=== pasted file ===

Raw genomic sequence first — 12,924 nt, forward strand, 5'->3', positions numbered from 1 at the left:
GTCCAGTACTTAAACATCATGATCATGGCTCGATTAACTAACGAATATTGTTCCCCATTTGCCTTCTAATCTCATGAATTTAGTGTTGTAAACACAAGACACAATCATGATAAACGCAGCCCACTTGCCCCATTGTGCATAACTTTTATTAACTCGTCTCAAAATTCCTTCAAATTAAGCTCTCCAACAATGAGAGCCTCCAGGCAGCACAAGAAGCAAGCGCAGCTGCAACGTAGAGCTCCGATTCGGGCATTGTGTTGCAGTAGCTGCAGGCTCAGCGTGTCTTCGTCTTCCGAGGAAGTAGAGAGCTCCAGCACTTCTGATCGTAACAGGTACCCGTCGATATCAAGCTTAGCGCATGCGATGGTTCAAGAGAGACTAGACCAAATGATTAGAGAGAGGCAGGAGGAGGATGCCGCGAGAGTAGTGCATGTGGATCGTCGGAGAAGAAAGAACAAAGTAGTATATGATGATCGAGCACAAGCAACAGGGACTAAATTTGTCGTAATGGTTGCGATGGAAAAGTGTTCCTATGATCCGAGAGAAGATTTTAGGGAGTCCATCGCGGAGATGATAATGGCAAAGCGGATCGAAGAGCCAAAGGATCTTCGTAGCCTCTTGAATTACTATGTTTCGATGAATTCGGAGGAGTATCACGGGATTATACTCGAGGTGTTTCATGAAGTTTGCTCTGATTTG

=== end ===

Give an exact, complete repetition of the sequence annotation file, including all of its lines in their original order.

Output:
Raw genomic sequence first — 12,924 nt, forward strand, 5'->3', positions numbered from 1 at the left:
GTCCAGTACTTAAACATCATGATCATGGCTCGATTAACTAACGAATATTGTTCCCCATTTGCCTTCTAATCTCATGAATTTAGTGTTGTAAACACAAGACACAATCATGATAAACGCAGCCCACTTGCCCCATTGTGCATAACTTTTATTAACTCGTCTCAAAATTCCTTCAAATTAAGCTCTCCAACAATGAGAGCCTCCAGGCAGCACAAGAAGCAAGCGCAGCTGCAACGTAGAGCTCCGATTCGGGCATTGTGTTGCAGTAGCTGCAGGCTCAGCGTGTCTTCGTCTTCCGAGGAAGTAGAGAGCTCCAGCACTTCTGATCGTAACAGGTACCCGTCGATATCAAGCTTAGCGCATGCGATGGTTCAAGAGAGACTAGACCAAATGATTAGAGAGAGGCAGGAGGAGGATGCCGCGAGAGTAGTGCATGTGGATCGTCGGAGAAGAAAGAACAAAGTAGTATATGATGATCGAGCACAAGCAACAGGGACTAAATTTGTCGTAATGGTTGCGATGGAAAAGTGTTCCTATGATCCGAGAGAAGATTTTAGGGAGTCCATCGCGGAGATGATAATGGCAAAGCGGATCGAAGAGCCAAAGGATCTTCGTAGCCTCTTGAATTACTATGTTTCGATGAATTCGGAGGAGTATCACGGGATTATACTCGAGGTGTTTCATGAAGTTTGCTCTGATTTG